A recent study, published in Canadian Medical Association Journal (CMAJ), found that salt levels in fast foods sold by six major companies vary considerably between the US, the UK, Australia, Canada, New Zealand, and France.
What was the study?
Researchers examined the salt content of 2,124 food items in seven product categories, including French fries, burgers, pizza, salads, savory breakfast items, chicken products, and sandwiches from six companies: Domino's Pizza, Pizza Hut, McDonald's, Burger King (Hungry Jack's in Australia), Subway, and Kentucky Fried Chicken.
What did they find?
Americans and Canadians consume way too much salt. The fast foods tested in the UK and France contained significantly lower levels of salt than in the US and Canada. The study states that in the UK, McDonald's Chicken McNuggets contained 240 mg sodium (0.6g salt) per 100 g in servings vs. 600 mg (1.5g salt) per 100 g serving in Canada. According to the World Health Organization (WHO), people should be getting less than 2,000 mg of sodium over an entire day. Yikes!
Why so much variation from country to country?
Some say regulation. Dr. Norman Campbell, University of Calgary, believes that the current government approach of voluntary salt reduction programs just don't work. Perhaps if there was more accountability and oversight for the industry, we would see better results - not only for the industry, but in the overall health of our population (since we also eat a ton of fast food). On the other hand, food companies cite technical food processing issues as barriers in reducing salt content, claiming that new technology and processes are needed in order to make lower-salt products.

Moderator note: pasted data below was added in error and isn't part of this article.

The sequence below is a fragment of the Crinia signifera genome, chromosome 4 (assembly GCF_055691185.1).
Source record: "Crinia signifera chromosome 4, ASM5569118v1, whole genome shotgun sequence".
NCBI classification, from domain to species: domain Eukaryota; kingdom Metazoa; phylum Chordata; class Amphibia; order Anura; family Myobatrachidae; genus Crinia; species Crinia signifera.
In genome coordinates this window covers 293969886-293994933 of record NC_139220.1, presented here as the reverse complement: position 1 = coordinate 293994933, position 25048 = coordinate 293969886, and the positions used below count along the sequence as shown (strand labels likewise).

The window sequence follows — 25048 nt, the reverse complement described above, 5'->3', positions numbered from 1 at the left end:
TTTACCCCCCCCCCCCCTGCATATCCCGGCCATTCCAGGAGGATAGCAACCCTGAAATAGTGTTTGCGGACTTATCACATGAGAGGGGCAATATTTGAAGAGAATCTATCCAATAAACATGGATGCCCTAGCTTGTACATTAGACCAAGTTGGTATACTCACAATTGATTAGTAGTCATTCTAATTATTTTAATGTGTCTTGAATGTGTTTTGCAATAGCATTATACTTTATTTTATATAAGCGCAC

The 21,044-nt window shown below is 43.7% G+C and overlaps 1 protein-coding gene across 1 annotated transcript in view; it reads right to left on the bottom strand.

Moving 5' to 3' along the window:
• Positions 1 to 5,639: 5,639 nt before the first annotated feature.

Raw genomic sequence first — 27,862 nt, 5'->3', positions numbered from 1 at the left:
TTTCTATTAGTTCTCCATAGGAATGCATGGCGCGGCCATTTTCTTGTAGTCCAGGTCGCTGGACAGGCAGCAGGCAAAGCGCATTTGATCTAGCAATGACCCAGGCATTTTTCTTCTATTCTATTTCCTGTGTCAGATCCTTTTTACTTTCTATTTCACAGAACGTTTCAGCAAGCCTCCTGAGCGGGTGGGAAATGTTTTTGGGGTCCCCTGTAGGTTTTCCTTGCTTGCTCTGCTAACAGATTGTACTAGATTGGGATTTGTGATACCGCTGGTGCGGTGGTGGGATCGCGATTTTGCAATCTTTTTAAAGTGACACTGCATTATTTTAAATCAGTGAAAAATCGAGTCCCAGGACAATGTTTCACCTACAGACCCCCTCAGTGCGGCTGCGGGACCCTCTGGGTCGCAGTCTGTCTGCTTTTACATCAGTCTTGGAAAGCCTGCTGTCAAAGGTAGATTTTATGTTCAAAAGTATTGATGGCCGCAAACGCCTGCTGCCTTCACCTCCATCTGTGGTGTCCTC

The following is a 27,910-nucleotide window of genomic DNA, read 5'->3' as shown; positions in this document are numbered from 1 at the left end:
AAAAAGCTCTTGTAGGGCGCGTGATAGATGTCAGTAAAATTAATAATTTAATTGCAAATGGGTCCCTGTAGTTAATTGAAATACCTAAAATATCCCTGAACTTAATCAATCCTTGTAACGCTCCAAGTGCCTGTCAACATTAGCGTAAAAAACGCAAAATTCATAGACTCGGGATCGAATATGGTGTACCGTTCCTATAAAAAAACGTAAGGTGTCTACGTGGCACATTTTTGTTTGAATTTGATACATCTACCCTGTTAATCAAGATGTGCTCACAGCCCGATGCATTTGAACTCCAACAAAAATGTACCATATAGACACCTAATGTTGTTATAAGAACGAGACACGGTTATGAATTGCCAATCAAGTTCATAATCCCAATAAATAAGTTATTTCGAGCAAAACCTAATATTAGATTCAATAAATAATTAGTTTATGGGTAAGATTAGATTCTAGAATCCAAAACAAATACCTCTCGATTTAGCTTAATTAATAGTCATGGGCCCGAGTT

What can we do about it?
Besides encouraging lawmakers to impose stronger regulatory measures on food companies to decrease the salt content in their products, we, as individuals, can control what we put in our bodies. Too much sodium in your diet can contribute to high blood pressure and make your blood pressure treatment less effective. A 2010 study published in the New England Journal of Medicine found that if Americans cut three grams of salt out of their daily diets, it would save up to 92,000 lives each year.
OK, I'll cut back on fast food - what else can I do?
Use less salt at the table and when cooking. Instead of automatically adding salt to your food before tasting it, try other options to spice up your food (like salt's best friend, pepper). Also, be sure to read food labels on prepared or prepackaged goods. Often, salt is disguised under fancier names like "sodium chloride," "monosodium glutamate," or "disodium phosphate." Don't be fooled - they're all different names for salt.